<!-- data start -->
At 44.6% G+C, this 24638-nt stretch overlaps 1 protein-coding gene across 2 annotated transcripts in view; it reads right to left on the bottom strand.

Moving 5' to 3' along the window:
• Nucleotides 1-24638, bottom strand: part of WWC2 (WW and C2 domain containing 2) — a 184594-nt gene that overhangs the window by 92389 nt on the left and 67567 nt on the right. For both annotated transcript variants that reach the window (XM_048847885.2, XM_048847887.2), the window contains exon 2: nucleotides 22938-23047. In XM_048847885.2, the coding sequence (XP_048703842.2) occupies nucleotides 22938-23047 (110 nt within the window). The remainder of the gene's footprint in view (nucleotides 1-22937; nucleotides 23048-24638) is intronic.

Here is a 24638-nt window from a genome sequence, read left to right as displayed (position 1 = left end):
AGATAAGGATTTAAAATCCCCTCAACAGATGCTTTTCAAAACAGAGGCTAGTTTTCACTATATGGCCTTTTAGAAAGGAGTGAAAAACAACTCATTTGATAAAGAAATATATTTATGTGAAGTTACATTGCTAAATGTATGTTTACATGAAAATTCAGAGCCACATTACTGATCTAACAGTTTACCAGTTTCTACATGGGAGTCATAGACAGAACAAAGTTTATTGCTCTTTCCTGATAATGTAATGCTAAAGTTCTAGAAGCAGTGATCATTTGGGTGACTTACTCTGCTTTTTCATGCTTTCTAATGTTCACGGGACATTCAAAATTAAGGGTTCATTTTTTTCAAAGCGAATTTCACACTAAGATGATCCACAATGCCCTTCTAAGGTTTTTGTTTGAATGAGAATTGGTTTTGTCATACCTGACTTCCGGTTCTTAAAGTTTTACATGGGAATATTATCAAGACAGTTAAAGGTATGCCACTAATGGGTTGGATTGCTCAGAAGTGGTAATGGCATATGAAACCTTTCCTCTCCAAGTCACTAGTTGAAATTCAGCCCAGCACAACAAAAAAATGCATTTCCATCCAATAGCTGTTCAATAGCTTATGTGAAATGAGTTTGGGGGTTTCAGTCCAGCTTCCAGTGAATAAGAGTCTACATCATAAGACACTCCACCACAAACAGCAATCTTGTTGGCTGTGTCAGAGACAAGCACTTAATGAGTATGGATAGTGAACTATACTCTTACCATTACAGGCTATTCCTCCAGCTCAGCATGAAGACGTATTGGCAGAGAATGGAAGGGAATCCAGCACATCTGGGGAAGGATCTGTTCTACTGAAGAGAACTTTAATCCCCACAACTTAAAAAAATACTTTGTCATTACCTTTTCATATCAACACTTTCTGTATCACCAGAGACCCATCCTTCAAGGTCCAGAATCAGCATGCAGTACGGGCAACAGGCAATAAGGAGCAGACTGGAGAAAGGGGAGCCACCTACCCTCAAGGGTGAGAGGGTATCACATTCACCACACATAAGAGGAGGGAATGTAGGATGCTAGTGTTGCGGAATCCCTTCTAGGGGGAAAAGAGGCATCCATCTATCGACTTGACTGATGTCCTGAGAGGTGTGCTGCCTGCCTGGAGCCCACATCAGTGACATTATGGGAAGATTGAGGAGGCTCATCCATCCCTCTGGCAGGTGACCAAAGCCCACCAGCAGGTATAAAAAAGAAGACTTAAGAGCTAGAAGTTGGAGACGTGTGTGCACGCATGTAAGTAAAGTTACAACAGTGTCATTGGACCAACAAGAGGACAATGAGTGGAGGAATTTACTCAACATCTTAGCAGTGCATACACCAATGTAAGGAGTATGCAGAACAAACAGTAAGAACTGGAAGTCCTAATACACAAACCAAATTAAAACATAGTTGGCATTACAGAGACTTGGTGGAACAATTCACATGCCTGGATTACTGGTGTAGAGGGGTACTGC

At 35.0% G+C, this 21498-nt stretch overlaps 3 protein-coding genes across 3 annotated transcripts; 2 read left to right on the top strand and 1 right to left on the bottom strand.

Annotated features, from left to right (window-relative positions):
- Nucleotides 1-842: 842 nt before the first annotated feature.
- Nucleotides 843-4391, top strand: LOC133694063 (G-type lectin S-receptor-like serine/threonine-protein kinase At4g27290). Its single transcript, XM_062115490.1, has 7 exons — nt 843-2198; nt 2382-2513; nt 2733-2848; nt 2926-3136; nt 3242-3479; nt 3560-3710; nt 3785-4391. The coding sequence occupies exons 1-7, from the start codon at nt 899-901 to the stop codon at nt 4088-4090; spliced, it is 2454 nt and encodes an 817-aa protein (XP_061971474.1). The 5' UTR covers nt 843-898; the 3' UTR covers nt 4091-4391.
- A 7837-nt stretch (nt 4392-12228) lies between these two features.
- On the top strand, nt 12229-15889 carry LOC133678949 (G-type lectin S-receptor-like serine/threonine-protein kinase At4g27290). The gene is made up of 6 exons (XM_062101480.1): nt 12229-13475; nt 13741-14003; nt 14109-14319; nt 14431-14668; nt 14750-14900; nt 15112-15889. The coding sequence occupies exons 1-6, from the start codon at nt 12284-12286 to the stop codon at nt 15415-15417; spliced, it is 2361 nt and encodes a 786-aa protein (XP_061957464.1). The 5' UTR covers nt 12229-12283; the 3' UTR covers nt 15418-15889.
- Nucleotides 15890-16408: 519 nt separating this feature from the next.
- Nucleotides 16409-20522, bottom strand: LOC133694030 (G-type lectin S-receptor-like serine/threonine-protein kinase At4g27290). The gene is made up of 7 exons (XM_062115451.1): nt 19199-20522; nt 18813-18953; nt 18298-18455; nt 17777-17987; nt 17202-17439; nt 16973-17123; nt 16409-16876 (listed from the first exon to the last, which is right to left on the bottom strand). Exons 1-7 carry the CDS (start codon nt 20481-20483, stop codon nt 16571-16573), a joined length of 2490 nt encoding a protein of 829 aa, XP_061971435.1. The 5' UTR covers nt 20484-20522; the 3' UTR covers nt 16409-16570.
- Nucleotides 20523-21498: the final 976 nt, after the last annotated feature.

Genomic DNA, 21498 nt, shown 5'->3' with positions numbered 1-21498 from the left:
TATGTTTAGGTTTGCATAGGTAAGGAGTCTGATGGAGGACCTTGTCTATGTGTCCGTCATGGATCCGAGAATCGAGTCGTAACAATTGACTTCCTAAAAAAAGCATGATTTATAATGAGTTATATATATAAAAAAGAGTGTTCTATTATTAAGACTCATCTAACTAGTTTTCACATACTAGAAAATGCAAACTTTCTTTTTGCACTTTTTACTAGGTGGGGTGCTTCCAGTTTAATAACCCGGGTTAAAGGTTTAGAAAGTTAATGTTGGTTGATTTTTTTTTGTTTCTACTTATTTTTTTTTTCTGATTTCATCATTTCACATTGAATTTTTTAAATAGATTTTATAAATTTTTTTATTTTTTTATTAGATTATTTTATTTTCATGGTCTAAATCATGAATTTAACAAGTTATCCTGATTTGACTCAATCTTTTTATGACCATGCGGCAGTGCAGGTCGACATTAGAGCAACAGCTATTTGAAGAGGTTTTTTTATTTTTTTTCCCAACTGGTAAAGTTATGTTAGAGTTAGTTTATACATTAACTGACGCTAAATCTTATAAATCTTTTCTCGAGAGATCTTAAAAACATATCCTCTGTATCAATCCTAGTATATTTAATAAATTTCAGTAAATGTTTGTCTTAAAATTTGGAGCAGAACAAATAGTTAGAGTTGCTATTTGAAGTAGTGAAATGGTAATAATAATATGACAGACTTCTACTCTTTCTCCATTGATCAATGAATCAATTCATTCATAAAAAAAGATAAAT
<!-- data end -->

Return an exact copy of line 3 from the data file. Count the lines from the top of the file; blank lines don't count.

• Nucleotides 1-24638, bottom strand: part of WWC2 (WW and C2 domain containing 2) — a 184594-nt gene that overhangs the window by 92389 nt on the left and 67567 nt on the right. For both annotated transcript variants that reach the window (XM_048847885.2, XM_048847887.2), the window contains exon 2: nucleotides 22938-23047. In XM_048847885.2, the coding sequence (XP_048703842.2) occupies nucleotides 22938-23047 (110 nt within the window). The remainder of the gene's footprint in view (nucleotides 1-22937; nucleotides 23048-24638) is intronic.